Andersonville- Fallen soldiers and those who have served their country and died were honored in Andersonville. Former POW's, current soldiers, and families gathered at the National cemetery in Andersonville to remember the sacrifices made.
Patriotic tunes from Ft. Benning's Infantry Band and a salute from the Robins Air force honor guard were wrapped with prayers as those who lost their lives in service to their country were remembered.
"We come not only to remember, but to remember with thanksgiving," said Rev. Earl Dunmon, Pastor Andersonville Baptist Church as he prayed.
All military branches were honored with wreaths recognizing the sacrifice that soldiers made. Brigadier General Eugene Payne, the commanding general of the Marine Corps Logistics Base in Albany says it's important to remember what was given up.
"I think that many times we take for granted the sacrifice that they made, so it's always a pleasure to be able to thank Veterans that served in the past," said Payne.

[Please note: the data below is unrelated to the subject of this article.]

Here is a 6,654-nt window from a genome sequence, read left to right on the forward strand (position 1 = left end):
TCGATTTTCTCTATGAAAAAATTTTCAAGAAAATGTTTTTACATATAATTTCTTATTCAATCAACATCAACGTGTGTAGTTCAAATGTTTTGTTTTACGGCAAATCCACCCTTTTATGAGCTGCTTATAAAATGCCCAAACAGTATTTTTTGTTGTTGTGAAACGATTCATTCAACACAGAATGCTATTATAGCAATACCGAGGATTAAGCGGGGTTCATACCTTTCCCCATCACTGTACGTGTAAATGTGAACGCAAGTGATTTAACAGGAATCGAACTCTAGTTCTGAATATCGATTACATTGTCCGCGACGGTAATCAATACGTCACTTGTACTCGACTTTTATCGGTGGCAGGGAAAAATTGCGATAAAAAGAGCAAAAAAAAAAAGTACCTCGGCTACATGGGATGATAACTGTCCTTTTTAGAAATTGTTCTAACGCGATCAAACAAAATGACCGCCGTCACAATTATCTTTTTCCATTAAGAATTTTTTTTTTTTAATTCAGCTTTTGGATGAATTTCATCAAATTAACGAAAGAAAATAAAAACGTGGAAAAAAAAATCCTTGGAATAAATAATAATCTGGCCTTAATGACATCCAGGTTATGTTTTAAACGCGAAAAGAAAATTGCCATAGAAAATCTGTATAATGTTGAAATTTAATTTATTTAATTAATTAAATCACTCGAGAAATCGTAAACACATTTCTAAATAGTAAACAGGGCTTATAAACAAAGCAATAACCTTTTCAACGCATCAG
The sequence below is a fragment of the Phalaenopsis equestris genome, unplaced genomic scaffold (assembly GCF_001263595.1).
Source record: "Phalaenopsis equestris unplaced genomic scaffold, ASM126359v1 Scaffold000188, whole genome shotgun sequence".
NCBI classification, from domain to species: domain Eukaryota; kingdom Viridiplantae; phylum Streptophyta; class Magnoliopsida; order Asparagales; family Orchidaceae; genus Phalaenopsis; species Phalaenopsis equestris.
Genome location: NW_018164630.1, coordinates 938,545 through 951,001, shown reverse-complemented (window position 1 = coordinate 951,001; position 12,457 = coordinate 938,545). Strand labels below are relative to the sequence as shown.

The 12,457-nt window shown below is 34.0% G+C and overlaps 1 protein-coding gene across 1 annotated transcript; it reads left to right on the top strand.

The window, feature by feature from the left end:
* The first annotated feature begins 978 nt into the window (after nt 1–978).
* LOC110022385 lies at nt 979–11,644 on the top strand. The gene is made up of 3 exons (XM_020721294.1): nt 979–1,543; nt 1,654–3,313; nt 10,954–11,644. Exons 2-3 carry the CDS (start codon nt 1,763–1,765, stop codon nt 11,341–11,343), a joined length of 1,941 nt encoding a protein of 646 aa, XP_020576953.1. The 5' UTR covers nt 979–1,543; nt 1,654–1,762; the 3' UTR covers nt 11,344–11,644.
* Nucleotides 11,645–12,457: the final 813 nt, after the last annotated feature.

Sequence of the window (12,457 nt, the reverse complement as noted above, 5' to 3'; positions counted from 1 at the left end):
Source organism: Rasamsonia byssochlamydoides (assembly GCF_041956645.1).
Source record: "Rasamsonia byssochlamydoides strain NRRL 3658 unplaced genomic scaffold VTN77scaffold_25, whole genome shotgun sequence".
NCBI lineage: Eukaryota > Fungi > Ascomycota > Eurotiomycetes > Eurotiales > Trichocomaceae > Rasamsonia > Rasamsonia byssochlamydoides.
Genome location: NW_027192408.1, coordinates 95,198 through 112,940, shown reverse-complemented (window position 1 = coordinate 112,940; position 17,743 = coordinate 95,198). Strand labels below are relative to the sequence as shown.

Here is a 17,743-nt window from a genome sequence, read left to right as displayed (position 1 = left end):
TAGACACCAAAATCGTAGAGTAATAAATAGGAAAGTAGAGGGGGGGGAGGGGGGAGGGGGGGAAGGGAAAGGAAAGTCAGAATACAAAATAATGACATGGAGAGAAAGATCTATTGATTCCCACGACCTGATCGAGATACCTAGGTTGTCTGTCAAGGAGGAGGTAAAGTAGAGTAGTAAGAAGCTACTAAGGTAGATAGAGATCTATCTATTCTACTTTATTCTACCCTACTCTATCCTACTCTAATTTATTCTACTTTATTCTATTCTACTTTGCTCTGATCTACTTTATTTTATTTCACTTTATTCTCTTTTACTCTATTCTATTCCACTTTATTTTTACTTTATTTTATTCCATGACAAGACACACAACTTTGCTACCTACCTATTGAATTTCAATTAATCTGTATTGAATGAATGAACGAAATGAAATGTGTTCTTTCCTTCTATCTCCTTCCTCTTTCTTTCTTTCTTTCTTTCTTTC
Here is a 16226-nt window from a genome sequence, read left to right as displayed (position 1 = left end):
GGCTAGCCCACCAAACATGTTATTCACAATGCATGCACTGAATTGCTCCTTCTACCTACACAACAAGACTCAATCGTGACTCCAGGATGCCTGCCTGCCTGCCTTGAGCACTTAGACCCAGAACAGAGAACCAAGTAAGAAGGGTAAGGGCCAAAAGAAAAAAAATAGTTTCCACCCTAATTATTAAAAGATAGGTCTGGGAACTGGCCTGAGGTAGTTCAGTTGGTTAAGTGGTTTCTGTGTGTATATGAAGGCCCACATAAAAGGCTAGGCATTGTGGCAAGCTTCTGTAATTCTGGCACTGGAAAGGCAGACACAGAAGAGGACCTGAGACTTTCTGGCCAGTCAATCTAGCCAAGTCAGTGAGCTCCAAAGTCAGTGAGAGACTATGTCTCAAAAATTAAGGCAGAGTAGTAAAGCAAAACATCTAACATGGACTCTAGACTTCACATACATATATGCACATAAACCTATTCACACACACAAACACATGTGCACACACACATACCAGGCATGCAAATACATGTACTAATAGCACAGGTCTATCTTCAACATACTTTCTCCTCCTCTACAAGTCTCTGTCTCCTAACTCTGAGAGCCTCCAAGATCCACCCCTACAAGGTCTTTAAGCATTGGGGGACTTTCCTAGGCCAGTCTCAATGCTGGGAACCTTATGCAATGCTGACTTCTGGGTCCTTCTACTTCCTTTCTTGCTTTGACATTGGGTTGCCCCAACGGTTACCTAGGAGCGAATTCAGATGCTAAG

He says, that it's those sacrifices that have a direct affect on today's military.
"The fact that we appreciate the heritage that we've been given and hope to continue that heritage going forward," said Payne.
Some like Lance Sirmans, who served four tours and in Vietnam traveled a distance to pay tribute, but says it's more than soldiers that should be honored.
"We seem to forget about the wives and mothers and to me any mother who's ever went to bed worrying whether she's going to have a son when she wakes up, or every wife who went to bed wondering if she was going to have a husband or children going to have a father. To me they're heroes and that's what memorial day's about for me," said Sirmans of Ooltewah, Tennessee.
Other who have served like Lee James who is now the Commander of the Southwest Georgia chapter of Ex-POW's and was shot down over Germany considers himself lucky.
"I'm one of the fortunate ones, got a lot of friends that are not here, but then our age group are going at a pretty fast clip," said James.
He says that by remembering and honoring the past we can see where we may be going.
"History determines our future," said James.
The Veteranscemetery in Andersonville holds more than 18 thousand graves of soldiers who were killed in battle and veterans.